“In an interview, you want to hesitate when you say “no” because it’s almost like a signal to people, maybe subconsciously, but they turn off, and they don’t hear the lovely information that you share after the ‘no,’” Stallone says. 

Of course, you shouldn’t lie and say, “yes, I’ve managed a big team before!” when you haven’t. Instead, learn to show your interviewer how your skills translate to what they’re looking for. 

“What I talk to my clients about is identifying what your personal ‘nos’ are,” Stallone says. “You can do that by looking at the job description. Identify the areas that you’re feeling are your weaknesses or that you’re less than competent in and break them down. 

“So for example, if this was a role that involved managing a team and you had not managed a team ‘formally’ before, that would be a ‘no’ for you. If I was to ask you ‘tell me about a time when you managed people,’ your first response would be ‘I haven’t.’ But what I would train you to do is to break down what makes up management. Management is made up of a lot of smaller pieces. It’s mentoring. It’s performance management. It’s delegation. It’s project management. All of these pieces. And then I really encourage my clients to look at questions with a glass-half-full mentality, and to speak honestly and truthfully, and to focus on the positive. So instead of saying ‘no, I actually haven’t done that,’ they would speak to the areas that they have done. It’s just getting into the thought process of what you can do to make this information more accessible to the interviewer.”

Similarly, Winkler says not to get discouraged if you don’t think your skills match the job listing’s requirements. It does not mean you are unqualified. 

“As someone who specializes in working with clients in the middle of a career pivot, I’ve observed that questions tied to gaps in skill sets and knowledge can be tricky for candidates to handle,” Winkler says. “Being able to translate the work you’ve done into skills that align with the job description is totally doable. The first step is to let go of the idea that you may not be qualified just because you haven’t worked in that particular field. Then, find ways to reword your experiences to better fit with the job description. For example, a teacher looking to move into marketing can say they have experience with ‘developing training materials’ instead of ‘curriculum development.’” 

2. The interview question that requires giving “evidence” 

Like a resume, it’s not best to simply list your responsibilities in a job interview. Interviewers want to hear more on what your actions yielded.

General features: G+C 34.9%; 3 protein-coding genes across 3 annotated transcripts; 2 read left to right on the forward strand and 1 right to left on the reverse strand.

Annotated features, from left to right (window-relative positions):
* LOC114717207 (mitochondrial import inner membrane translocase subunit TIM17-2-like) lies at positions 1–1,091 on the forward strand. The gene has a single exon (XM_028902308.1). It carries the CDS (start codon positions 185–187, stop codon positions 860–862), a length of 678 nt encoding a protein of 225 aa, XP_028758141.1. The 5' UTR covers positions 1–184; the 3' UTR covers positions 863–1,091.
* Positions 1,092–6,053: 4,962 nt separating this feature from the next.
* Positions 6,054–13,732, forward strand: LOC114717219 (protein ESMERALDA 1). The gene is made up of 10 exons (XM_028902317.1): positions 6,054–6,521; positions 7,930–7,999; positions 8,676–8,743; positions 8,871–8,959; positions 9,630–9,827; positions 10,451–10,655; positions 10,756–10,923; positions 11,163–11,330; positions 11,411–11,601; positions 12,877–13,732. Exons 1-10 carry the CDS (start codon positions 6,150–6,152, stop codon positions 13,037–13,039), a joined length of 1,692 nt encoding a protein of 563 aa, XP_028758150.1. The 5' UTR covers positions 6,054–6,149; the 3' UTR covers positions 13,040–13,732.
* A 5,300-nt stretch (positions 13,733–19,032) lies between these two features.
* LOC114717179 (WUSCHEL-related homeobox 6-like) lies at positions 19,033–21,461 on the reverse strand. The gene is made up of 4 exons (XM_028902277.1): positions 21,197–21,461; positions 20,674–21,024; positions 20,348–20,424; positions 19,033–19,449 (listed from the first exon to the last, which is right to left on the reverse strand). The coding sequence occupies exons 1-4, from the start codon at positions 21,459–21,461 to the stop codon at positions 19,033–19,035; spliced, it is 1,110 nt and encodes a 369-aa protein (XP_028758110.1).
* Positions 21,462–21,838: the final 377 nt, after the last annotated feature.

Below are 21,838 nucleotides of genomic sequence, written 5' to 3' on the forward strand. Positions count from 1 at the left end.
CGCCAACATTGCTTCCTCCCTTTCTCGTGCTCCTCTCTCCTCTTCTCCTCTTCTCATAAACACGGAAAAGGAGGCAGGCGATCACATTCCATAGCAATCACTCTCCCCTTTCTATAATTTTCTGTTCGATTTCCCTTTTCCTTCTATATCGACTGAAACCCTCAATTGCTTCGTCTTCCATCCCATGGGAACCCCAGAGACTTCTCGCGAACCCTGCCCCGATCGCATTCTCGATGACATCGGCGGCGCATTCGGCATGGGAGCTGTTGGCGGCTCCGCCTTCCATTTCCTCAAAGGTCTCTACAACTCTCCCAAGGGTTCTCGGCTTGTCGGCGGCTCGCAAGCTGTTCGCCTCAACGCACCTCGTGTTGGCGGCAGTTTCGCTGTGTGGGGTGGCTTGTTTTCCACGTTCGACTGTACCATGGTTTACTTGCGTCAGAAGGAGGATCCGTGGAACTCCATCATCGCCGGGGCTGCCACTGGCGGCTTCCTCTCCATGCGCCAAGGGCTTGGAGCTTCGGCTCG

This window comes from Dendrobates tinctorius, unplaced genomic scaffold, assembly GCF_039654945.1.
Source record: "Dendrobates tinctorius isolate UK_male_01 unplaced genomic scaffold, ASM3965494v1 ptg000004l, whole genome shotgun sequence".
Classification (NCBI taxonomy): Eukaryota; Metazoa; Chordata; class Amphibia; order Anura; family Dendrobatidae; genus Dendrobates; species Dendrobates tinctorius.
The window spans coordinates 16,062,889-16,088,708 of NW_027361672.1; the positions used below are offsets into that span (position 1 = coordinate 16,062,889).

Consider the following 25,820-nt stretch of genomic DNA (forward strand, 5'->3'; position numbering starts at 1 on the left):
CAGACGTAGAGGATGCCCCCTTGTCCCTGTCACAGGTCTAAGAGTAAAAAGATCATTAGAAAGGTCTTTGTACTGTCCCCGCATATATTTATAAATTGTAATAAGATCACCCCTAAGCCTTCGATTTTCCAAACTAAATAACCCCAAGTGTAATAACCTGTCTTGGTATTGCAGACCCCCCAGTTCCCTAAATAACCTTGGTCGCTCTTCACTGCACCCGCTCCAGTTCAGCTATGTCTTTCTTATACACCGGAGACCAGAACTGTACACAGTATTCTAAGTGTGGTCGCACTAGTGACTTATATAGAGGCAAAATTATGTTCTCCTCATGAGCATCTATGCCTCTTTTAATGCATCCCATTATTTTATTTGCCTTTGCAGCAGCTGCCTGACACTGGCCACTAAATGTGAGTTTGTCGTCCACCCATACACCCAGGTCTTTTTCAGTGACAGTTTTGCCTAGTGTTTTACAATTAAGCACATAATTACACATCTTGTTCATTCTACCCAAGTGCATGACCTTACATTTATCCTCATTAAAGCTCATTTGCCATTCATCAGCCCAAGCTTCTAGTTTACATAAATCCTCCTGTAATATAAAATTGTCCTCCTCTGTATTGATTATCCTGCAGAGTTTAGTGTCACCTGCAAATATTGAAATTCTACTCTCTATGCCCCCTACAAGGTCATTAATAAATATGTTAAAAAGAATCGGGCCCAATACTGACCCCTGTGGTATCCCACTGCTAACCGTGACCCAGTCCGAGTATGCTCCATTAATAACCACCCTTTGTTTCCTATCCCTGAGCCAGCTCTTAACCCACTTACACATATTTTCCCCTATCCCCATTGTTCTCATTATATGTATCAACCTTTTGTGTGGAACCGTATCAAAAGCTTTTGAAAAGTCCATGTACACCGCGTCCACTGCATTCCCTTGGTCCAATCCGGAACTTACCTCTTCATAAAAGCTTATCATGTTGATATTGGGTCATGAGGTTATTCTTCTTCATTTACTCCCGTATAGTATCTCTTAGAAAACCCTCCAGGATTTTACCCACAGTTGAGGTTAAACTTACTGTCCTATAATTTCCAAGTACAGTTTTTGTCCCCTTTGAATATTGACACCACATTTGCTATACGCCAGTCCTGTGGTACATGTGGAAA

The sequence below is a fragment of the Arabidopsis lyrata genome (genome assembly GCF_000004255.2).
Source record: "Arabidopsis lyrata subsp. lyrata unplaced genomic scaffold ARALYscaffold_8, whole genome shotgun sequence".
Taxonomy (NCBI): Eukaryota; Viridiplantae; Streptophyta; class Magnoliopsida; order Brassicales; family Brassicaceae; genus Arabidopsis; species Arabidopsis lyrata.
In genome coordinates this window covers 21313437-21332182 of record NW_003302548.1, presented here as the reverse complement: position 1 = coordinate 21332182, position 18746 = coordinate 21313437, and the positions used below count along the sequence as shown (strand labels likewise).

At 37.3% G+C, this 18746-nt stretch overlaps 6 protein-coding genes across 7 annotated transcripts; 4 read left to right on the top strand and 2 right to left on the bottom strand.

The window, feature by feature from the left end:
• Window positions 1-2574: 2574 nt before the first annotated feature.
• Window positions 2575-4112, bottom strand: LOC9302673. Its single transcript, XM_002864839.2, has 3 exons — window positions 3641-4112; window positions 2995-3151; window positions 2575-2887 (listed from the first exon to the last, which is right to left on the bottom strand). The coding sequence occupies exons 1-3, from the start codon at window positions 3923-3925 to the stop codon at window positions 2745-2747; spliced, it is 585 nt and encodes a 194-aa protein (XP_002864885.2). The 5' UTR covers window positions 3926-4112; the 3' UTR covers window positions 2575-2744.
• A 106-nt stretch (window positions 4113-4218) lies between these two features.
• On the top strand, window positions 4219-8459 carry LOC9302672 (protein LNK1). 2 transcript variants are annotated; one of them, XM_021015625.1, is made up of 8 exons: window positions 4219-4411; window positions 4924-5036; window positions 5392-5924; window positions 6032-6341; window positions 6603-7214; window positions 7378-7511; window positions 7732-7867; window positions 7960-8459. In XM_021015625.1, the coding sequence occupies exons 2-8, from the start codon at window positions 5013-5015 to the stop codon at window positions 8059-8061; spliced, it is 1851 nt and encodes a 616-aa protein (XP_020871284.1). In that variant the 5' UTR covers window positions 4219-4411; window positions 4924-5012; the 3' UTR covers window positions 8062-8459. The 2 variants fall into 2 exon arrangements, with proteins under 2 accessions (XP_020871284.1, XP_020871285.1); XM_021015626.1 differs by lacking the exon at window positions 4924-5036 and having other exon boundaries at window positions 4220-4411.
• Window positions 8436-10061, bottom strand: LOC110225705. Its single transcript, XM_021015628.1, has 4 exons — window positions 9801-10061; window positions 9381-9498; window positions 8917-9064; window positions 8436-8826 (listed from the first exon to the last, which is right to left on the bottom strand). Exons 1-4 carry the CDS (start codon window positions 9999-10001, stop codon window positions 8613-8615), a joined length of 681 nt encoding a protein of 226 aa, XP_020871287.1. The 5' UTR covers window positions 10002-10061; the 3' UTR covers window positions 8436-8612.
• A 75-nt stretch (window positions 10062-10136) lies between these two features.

“Let’s say that you’re asked to demonstrate your leadership skills, or to describe your working style,” Winkler says. “Being able to not only provide a clear (and concise!) example to answer the question, but to also provide evidence, is super impressive to employers. How do you do this? By taking stock of what you did at previous jobs, and being sure that you capture specific stats, percentages, and trends alongside it. For example, being able to say that you demonstrate leadership skills by managing a writing team and growing blog engagement by 15 percent versus just simply saying that you demonstrate leadership by being a manager of five people.” 

3. The interview question about why you want the job

“I’d be great at it!” “It’s my dream role!” “You have amazing parental leave!” You might want to belt these out, but instead, Winkler says to think about communicating what you’ll deliver. 

“There has to be a value-add for the company within your response, but it should also be sincere. A lot of candidates respond how they think the company wants them to respond, and employers can see right through that. Instead, review the job description and the company’s website, social media presence, etc. and come up with a response that shows how your skills and expertise align with their needs.” 

Of course, you might not know if you’ll have to answer these exact types of questions (although they’re common, so be ready!). Here’s how you can be prepped for anything you get asked—and calm your nerves, too.

Read more: How To Answer: What Are Your Salary Expectations? 

The must-do prep to be ready for any hard interview questions

Stallone says the most important step is to know where you want to go, professionally.